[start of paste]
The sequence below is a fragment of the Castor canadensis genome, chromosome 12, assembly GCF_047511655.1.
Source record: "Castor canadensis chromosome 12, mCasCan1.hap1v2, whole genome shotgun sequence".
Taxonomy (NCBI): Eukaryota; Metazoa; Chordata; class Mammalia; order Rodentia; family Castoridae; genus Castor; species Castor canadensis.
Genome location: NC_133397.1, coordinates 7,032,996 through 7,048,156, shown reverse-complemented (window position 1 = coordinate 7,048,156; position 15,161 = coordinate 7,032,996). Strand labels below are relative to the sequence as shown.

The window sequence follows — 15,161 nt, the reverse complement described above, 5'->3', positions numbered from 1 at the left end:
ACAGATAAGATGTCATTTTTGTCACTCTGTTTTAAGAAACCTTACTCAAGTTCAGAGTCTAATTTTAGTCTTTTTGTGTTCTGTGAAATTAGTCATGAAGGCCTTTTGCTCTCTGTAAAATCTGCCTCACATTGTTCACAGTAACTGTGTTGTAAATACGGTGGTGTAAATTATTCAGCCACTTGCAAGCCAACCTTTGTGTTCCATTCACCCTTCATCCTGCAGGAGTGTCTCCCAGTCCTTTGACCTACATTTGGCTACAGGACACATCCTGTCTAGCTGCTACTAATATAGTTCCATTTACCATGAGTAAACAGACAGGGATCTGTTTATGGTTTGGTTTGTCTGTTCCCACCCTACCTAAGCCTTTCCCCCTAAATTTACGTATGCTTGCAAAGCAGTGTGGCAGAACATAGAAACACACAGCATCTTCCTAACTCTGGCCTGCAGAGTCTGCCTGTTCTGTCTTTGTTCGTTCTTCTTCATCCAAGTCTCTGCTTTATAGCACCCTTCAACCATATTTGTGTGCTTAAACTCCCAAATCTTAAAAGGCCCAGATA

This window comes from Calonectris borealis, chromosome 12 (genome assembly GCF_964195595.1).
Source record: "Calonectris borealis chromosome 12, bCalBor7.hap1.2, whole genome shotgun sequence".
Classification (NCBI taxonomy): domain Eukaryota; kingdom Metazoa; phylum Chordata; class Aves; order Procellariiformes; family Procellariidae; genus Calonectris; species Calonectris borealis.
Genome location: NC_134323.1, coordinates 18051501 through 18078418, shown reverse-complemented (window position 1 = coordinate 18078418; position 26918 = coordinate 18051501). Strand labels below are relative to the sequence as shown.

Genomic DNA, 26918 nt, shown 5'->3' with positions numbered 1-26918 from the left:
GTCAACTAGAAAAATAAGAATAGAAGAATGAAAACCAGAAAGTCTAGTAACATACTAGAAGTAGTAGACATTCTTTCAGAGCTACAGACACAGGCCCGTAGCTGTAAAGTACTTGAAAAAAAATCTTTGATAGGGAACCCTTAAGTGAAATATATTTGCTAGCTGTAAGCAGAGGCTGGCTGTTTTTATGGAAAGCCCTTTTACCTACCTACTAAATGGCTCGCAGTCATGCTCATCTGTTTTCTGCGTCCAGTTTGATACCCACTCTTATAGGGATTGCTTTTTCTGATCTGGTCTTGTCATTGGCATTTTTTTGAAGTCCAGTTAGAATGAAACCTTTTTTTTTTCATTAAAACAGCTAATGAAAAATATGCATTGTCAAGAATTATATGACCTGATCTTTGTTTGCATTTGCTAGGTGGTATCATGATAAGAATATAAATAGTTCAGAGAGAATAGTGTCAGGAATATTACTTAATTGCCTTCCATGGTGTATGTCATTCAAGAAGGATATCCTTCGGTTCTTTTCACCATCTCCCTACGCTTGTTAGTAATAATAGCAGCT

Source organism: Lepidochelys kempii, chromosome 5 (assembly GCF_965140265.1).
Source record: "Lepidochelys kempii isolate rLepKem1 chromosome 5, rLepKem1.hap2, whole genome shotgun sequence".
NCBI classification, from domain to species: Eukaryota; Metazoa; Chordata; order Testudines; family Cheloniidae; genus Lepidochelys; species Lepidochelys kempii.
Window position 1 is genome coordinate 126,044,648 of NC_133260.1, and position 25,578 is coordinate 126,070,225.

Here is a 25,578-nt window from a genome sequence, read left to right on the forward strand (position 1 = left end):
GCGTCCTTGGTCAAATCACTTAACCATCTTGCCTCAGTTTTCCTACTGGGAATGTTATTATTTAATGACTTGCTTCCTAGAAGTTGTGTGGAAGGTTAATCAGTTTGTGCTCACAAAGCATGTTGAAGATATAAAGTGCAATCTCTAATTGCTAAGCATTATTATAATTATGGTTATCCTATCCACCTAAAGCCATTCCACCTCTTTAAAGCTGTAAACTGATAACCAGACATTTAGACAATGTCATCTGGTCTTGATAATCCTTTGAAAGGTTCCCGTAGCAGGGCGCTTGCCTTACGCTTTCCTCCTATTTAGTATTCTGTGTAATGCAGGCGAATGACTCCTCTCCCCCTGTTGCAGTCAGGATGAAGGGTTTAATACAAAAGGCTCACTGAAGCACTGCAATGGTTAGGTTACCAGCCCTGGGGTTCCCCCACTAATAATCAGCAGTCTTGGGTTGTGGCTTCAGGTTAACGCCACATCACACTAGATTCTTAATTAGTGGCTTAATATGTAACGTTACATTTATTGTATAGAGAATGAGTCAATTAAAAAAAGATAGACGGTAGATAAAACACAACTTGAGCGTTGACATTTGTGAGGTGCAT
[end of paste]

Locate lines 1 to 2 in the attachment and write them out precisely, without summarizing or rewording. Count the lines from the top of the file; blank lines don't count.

The sequence below is a fragment of the Castor canadensis genome, chromosome 12, assembly GCF_047511655.1.
Source record: "Castor canadensis chromosome 12, mCasCan1.hap1v2, whole genome shotgun sequence".